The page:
Q: What fertility issues are women encountering that created a need for egg donors?
A: There are a lot of women, who for many reasons, their egg quality is not as it should be. Age is a major factor when it comes to egg quality so women when they reach their late thirties or early forties, their egg quality is decreasing so they are usually the ones who need egg donors. Another reason is that there are a lot of women who are menopausal, women who are young but are going through premature ovarian failure and who want to have children but can’t due to these problems.
Q: What does it take to become an egg donor and describe the process one must go through?
To be a donor, the woman must be under 34 years of age, their Body Mass Index ratio has to be within normal ranges and have normal regular periods. Ideally we would like a woman who has had a pregnancy previously or even completed her family but this is not an exclusion criteria. We will check your hormone levels to make sure that they are within normal ranges before adding you to the program.
Before we extract the eggs, we first ensure that the donor is a suitable match for the recipient. The donor is placed on birth control for one month, followed by a hormone treatment that is given via injections. That process takes about three weeks, after which, we fly them to Barbados to have the eggs extracted. The donor needs to be in Barbados for eight to nine days.
You mentioned that a low hormone level is a criteria to being an donor, but what about being pregnant, does being an egg donor mean that you would have had to give birth previously?
No you’re not required to have given birth or have children in order to be a donor because we have many donors who have come to us and they were never pregnant. Once your hormone levels are normal to give the best result we can take it from there.
Describe the process of getting the eggs from the donor.
During the process, the donor is not put to sleep fully (i.e. like a general anaesthetic), but they are just put in a light sleeping state where they don’t feel any pain. The extraction takes about 15 minutes. The eggs are extracted from the vagina by using an ultrasound probe and a needle attached to the probe goes into the vagina walls, into the ovaries and into the follicles, which is then drained. There are no cuts or wounds on the stomach. In the fluid drained from the follicles are the eggs. The more follicles we produce for the donor the more eggs we get and the better the chances are for the recipient because not all eggs are fertilized and become embryos. There’s a growing process for the eggs so each day we give the recipient an update on the eggs and how the embryos are growing and when the transfer would be. Not all eggs grow after you fertilise them, some don’t make it to the stage that we need them to be at to do the transfer. Ideally we like to aim for 10 – 15 eggs from the donor.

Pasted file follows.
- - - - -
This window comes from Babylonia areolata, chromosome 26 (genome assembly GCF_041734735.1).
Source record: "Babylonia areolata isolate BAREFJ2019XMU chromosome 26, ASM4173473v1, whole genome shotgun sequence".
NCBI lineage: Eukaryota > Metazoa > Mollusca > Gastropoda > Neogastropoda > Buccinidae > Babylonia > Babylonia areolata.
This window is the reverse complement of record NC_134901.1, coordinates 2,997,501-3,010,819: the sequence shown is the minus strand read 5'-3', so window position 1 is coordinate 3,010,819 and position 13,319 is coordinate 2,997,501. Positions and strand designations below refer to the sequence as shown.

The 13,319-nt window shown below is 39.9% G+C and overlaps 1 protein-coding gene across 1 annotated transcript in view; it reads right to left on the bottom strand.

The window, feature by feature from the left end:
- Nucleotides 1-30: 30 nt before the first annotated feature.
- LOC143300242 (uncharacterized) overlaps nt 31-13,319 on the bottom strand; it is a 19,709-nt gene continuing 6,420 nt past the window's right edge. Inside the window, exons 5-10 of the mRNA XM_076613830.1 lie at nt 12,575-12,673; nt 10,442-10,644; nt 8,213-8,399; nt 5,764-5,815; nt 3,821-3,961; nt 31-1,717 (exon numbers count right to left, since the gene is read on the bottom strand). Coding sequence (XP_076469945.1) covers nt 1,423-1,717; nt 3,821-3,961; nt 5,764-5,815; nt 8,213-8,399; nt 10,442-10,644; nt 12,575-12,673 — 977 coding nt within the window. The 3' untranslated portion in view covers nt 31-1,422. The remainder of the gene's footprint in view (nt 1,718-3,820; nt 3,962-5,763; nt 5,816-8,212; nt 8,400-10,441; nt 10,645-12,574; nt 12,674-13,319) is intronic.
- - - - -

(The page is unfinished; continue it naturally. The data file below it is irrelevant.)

Can eggs from an egg donor be used for more than one recipient?
Yes, sometimes a sharing option is offered to recipients because it’s an expensive process. We do sharing cycles regularly where it’s the same process for the donor with the same amount of eggs but then the eggs are then divided evenly between two recipients to help reduce the cost. Basically they share the eggs and share the cost..
What is a common misconception egg donors or persons interested in being a donor have?
Some people believe that once you’ve become an egg donor you have no more eggs, and that is so not true. A woman produces eggs every month within her cycle, approximately 1-2 million eggs and as you get older and times goes by those eggs will decrease in numbers but we have had donors donate and get pregnant afterwards so it’s a huge misconception.
Do donors receive counselling?
Both recipient and donors are counseled. This is a very important step as there are psychological implications for both parties. Egg donors need to know that once they relinquished the eggs they cannot come back later and say ‘I want them back’. The recipients need to be counseled that this child will be biologically their child but not genetically theirs and the implications of this.
Are donors paid or is it voluntary?
Egg donors are compensated for their time and effort for going to the appointments and taking treatment. If they are coming from Trinidad, all their travelling and accommodations are paid for by the recipient, they get US$500.00 and a daily stipend for meals while they are at the centre. We don’t pay per egg or for eggs but compensation is given for your time and for going through the actual process because it is a time consuming one for the donor.
Would you say egg donating is considered ‘taboo’ in the Caribbean?
Yes and no, because there are a lot of persons open to it but it’s important to have a family or friend to support you when you’re doing it and that’s the hard part. Women will want to donate their eggs but if their partner does not agree or their mother doesn’t agree either, it would be hard on them to go through the process. It can be an emotional time for some donors from the hormones that they take and the can need that support system through the process.